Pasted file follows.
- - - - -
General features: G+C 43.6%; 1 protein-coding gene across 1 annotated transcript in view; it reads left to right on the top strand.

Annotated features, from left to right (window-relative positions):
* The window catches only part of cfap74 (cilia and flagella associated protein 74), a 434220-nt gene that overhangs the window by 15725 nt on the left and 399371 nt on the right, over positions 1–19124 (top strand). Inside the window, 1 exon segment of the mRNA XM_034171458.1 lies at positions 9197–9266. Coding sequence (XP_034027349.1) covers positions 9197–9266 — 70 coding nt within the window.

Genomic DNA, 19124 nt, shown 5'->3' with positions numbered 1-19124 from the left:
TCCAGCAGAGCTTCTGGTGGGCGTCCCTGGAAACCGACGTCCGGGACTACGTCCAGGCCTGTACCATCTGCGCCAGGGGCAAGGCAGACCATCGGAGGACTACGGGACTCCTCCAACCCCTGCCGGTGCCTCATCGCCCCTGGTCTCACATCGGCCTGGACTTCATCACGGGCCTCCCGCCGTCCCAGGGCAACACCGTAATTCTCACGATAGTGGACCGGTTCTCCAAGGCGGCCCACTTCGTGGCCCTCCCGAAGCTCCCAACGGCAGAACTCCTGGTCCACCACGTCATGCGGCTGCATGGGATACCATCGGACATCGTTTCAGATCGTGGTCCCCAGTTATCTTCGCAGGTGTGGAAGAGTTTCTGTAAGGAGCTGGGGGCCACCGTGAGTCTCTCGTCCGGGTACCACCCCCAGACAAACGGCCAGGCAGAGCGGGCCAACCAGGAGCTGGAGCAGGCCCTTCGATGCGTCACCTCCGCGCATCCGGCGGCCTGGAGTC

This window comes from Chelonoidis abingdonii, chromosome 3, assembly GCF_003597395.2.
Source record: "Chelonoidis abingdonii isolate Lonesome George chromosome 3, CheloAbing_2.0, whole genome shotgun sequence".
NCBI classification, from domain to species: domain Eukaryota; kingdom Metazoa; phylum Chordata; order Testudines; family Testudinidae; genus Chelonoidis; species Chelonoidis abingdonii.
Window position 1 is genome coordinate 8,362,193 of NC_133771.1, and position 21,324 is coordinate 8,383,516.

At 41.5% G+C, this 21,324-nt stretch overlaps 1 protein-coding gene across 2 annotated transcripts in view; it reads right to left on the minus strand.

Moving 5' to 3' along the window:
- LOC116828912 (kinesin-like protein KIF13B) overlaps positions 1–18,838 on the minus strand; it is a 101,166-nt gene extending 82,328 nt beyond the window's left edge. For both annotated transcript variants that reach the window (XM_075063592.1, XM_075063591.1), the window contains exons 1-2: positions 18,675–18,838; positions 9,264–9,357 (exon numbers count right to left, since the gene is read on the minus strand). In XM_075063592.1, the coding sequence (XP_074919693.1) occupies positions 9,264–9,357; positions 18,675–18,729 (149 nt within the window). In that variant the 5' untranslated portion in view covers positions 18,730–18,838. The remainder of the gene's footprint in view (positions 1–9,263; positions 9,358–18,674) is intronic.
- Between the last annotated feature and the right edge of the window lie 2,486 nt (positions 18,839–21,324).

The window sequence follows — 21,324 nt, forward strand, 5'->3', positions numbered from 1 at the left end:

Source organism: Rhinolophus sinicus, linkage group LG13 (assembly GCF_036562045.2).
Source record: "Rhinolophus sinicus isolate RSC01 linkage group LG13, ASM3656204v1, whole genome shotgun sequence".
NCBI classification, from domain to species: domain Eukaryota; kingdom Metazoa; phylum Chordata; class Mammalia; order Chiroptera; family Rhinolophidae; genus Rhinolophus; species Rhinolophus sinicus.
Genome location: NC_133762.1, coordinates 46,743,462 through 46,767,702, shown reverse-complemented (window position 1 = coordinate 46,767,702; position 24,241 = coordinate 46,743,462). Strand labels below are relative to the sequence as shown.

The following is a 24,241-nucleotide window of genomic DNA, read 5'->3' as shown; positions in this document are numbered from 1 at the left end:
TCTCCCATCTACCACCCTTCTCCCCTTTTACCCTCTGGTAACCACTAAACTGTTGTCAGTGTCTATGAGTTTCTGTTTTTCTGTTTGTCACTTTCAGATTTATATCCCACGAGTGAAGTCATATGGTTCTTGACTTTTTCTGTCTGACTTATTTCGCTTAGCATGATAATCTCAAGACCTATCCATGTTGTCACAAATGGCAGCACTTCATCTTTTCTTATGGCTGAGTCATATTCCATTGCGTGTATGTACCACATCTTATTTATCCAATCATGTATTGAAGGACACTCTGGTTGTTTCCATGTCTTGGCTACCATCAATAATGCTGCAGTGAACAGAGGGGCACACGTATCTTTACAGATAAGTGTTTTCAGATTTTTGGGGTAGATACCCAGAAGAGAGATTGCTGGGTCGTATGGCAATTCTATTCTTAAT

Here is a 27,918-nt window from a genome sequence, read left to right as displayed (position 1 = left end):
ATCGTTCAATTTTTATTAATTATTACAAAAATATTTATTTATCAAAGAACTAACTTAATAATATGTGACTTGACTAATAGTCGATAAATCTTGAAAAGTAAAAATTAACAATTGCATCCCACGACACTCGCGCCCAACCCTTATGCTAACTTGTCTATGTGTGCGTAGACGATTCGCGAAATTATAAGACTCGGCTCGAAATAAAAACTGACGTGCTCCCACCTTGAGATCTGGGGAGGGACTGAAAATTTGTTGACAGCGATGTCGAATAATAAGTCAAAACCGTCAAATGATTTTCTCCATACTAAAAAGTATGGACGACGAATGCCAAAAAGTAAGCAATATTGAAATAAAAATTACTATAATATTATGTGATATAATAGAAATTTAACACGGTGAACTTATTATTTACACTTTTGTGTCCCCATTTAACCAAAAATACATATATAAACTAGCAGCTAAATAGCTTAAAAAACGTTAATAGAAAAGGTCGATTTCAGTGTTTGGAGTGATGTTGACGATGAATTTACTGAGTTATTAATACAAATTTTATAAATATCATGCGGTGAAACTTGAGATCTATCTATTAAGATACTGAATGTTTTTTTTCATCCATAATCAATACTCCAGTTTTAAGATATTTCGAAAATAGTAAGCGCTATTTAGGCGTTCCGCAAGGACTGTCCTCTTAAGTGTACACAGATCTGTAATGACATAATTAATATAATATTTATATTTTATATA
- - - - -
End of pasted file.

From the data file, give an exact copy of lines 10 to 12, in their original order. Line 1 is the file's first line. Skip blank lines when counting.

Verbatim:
At 41.5% G+C, this 21,324-nt stretch overlaps 1 protein-coding gene across 2 annotated transcripts in view; it reads right to left on the minus strand.

Moving 5' to 3' along the window:
- LOC116828912 (kinesin-like protein KIF13B) overlaps positions 1–18,838 on the minus strand; it is a 101,166-nt gene extending 82,328 nt beyond the window's left edge. For both annotated transcript variants that reach the window (XM_075063592.1, XM_075063591.1), the window contains exons 1-2: positions 18,675–18,838; positions 9,264–9,357 (exon numbers count right to left, since the gene is read on the minus strand). In XM_075063592.1, the coding sequence (XP_074919693.1) occupies positions 9,264–9,357; positions 18,675–18,729 (149 nt within the window). In that variant the 5' untranslated portion in view covers positions 18,730–18,838. The remainder of the gene's footprint in view (positions 1–9,263; positions 9,358–18,674) is intronic.